The critics, however unable to fix the time which it is most proper to allow for the action of an epic poem, have universally agreed that some certain space is not to be exceeded. Concerning this, Aristotle, their great Lycurgus, is entirely silent. Succeeding critics have done little more than cavil concerning the time really taken up by the greatest epic writers: that if they could not frame a law, they might at least establish a precedent of unexceptionable authority. Homer, say they, confined the action of his “ Iliad,” or rather his action may be reduced, to the space of two months. His “Odyssey,” according to Bossu and Dacier, is extended to eight years. Virgil's “ Æneid” has raised very different opinions in his commentators. Tasso's poem includes a summer..But leaving such knotty points to persons that appear born for the discussion of them, let us endeavour to establish laws that are more likely to be obeyed than controverted. An epic writer, tho'limited in regard to the time of his action, is under no sort of restraint with regard to the time he takes to finish his poem. Far different is the case with a
writer of Impromptus. He indeed is allowed all the liberties that he can possibly take in his composition, but is rigidly circumscribed with regard to the space in which it is completed. And no wonder; for whatever degree of poignancy may be required in this composition, it's peculiar merit must ever be relative to the expedition with which it is produced. It appears indeed to me to have the nature of that kind of sallad, which certain eminent adepts in chemistry have contrived to raise, while a joint of mutton is roasting. We do not allow ourselves to blame it's unusual fatness and insipidity, but extol the little flarourit has, considering the time of it's vegetation. An extemporaneous poet, therefore, is to be judged as we judge a race-horse; not by the gracefulness of his motion, but the time he takes to finish his course. The best critic upon earth may err in determining his precise degree of merit, if he have neither a stop-watch in his hand, nor a clock within his hearing.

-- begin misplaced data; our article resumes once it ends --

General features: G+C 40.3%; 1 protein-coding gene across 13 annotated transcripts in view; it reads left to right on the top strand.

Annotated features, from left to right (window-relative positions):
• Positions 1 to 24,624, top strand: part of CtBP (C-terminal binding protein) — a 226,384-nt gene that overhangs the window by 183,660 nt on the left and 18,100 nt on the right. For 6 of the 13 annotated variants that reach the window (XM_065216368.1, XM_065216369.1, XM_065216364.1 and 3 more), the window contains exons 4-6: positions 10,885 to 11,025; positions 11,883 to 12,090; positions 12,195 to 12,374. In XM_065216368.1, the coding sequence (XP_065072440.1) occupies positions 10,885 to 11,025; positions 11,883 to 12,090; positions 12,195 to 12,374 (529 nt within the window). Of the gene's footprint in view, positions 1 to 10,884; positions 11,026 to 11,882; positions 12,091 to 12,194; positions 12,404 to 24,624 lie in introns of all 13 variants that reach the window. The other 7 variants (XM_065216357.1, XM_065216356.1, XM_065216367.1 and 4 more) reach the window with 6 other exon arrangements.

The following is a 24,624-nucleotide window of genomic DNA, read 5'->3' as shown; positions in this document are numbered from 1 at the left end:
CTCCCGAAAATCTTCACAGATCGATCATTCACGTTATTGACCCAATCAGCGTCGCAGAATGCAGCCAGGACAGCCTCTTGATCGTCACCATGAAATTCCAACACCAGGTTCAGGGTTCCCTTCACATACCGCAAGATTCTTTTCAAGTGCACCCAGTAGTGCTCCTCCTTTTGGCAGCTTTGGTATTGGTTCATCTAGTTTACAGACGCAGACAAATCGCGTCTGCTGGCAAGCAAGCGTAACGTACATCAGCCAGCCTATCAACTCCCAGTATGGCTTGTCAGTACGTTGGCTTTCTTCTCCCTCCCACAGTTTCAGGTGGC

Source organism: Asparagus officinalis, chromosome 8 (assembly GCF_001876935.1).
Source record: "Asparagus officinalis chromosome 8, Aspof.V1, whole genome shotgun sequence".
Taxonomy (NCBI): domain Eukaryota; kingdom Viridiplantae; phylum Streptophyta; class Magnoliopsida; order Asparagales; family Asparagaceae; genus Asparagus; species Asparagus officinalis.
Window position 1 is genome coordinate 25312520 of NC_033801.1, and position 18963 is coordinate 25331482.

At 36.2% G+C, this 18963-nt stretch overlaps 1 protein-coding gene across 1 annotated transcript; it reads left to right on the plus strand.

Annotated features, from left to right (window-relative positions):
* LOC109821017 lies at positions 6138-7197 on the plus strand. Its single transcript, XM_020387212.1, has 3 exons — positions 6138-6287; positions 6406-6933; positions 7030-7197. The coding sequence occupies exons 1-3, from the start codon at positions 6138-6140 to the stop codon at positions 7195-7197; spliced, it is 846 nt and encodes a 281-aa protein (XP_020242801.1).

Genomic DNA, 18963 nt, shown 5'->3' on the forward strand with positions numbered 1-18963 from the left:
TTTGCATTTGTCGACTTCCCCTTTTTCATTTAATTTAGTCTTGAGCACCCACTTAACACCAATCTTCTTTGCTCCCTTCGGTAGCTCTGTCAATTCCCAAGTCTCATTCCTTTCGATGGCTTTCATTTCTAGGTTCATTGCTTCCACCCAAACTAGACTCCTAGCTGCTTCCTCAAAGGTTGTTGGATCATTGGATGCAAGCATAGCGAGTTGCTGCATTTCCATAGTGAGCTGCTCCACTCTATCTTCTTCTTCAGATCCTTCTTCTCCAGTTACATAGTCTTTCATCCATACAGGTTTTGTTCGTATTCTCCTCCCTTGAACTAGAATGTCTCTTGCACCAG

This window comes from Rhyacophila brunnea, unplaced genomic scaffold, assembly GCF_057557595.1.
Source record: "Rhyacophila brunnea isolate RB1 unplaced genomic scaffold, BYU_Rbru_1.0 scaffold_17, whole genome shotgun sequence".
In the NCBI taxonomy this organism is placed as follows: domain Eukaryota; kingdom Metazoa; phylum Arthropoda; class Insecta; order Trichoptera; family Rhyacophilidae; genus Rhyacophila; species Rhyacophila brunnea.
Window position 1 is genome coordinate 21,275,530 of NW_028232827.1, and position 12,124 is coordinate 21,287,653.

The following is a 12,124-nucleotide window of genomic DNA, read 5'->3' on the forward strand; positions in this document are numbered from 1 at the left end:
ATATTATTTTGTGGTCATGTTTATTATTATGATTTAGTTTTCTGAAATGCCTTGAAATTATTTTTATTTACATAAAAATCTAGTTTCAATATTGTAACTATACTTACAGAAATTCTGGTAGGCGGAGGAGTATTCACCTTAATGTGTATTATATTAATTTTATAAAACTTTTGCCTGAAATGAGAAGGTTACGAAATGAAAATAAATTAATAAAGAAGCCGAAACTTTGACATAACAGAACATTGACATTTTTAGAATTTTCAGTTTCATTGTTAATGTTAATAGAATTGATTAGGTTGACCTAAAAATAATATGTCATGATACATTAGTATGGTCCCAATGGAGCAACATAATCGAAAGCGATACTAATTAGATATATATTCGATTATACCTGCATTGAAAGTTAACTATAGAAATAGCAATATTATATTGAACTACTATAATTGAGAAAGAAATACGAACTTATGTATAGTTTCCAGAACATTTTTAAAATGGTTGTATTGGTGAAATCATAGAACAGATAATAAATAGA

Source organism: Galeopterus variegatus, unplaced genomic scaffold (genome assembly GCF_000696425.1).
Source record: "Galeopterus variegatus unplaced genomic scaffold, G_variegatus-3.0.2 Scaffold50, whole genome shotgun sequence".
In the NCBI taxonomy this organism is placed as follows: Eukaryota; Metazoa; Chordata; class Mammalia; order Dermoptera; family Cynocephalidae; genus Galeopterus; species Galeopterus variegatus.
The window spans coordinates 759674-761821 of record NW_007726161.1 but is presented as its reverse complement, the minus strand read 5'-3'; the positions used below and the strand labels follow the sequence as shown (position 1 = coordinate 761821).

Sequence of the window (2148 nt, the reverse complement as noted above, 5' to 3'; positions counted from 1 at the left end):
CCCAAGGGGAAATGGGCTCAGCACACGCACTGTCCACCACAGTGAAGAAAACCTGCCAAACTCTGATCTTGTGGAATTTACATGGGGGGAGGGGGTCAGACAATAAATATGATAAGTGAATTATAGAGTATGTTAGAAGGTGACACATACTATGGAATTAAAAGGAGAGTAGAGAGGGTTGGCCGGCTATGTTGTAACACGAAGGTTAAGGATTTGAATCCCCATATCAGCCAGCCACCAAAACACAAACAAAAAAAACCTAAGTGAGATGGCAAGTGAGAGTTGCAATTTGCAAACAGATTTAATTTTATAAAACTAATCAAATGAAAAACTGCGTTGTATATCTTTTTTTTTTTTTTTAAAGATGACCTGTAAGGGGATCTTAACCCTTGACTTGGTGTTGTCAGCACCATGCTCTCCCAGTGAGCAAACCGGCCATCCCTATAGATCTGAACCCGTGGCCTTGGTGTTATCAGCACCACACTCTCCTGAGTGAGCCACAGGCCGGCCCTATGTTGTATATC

To be a little more serious. An extemporaneous piece ought to be examined by a compound ratio, or a medium compounded of it's real worth, and the shortness of the time that is employed in it's production. By this rule even Virgil's poem may be in some sort deemed extemporaneous, as the time he took to perfect só extraordinary a composition, considered with it's real worth, appears shorter than the time employed to write the distichs of Cosconius. On the other hand, I cannot allow this title to the flashes of my friend in the magazine, which have no sort of claim to be called verses, besides their instantaneity.
Having ever made it my ambition to see my writings distinguished for something poignant, unex